The potential of FTIR-ATR and chemometrics to estimate age-at-death in human bone

Mariana Pedrosa, Francisco Curate, Luís A. E. Batista de Carvalho, Maria Paula M. Marques and Maria Teresa Ferreira just published an article entitled Beyond metrics and morphology: the potential of FTIR-ATR and chemometrics to estimate age-at-death in human bone.

The work is available in the latest volume of the International Journal of Legal Medicine, in HERE.

Abstract

In forensic anthropology, the application of traditional methods for estimating the biological profile of human skeletal remains is often hampered by poor preservation and skeletal representativeness, compromising their reliability. Thus, the development of alternative methods to the morphometric analysis of bones to estimate the biological profile of human remains is paramount. The age of an individual can cause changes in bone morphology, mass and size, as well as in its chemical composition. In this sense, the main objective of this research was to evaluate if the contents of bone collagen (Am/P), carbonate type A (API), carbonate type B (BPI), the relation between the carbonate content (types A and B) to type B carbonate (C/C), carbonate-phosphate ratio (C/P) and crystallinity index (CI), spectroscopic indices obtained from relationships between infrared absorption band intensities (FTIR-ATR), can be used as age-at-death predictors. A sample of femora and humeri from the 21st Century Identified Skeleton Collection (N = 80, 44 females and 36 males) was employed. Results show that, with advancing age, women’s femora have lower CI values, but BPI and C/P indices increase, and the deformation and disorder of the crystal lattice are probably affected by the integration of type B carbonate content of the femur. The ratios analysed, especially the CI and the BPI, show potential to estimate age-at-death in human skeletal remains, when sex is already known, thus helping to assess the biological profile when conventional methods cannot be applied.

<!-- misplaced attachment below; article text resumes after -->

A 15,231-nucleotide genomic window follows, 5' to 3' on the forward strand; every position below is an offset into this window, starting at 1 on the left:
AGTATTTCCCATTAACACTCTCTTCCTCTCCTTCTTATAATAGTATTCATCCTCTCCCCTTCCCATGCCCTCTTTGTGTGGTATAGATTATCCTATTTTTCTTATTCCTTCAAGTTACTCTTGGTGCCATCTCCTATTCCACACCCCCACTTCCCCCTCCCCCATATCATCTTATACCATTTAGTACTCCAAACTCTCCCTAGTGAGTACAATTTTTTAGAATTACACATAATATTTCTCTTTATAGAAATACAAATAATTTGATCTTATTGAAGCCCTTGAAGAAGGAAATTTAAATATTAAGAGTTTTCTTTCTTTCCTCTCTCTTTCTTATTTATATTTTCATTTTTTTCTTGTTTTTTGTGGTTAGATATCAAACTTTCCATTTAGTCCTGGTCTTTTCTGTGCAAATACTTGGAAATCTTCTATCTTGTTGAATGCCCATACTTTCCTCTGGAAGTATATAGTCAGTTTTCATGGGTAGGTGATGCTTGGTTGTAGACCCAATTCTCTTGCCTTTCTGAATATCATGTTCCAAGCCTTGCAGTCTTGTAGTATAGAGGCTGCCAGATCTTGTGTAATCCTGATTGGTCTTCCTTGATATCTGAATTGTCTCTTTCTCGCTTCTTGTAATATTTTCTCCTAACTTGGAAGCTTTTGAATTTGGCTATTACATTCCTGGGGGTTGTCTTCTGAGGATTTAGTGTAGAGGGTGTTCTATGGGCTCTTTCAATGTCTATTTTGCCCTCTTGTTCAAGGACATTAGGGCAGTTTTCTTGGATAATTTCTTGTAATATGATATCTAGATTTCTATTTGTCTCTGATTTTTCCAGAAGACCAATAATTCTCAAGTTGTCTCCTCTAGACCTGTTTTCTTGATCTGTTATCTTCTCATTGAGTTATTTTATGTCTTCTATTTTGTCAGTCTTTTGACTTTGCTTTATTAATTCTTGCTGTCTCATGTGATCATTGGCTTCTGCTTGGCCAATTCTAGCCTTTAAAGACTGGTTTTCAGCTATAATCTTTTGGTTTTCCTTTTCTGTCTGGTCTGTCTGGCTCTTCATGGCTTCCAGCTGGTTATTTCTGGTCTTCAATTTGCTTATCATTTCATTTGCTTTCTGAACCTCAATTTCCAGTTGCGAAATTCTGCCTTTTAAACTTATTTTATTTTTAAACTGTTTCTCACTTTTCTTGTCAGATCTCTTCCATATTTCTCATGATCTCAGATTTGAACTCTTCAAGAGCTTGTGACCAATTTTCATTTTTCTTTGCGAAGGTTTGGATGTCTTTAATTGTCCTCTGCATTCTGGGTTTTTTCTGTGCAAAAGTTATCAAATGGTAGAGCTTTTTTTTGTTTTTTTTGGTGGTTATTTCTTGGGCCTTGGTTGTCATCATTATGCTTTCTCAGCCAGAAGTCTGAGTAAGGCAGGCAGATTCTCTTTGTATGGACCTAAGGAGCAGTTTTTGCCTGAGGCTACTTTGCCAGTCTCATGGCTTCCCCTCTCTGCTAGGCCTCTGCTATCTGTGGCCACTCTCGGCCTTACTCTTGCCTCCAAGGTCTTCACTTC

The potential of FTIR-ATR and chemometrics to estimate age-at-death in human bone

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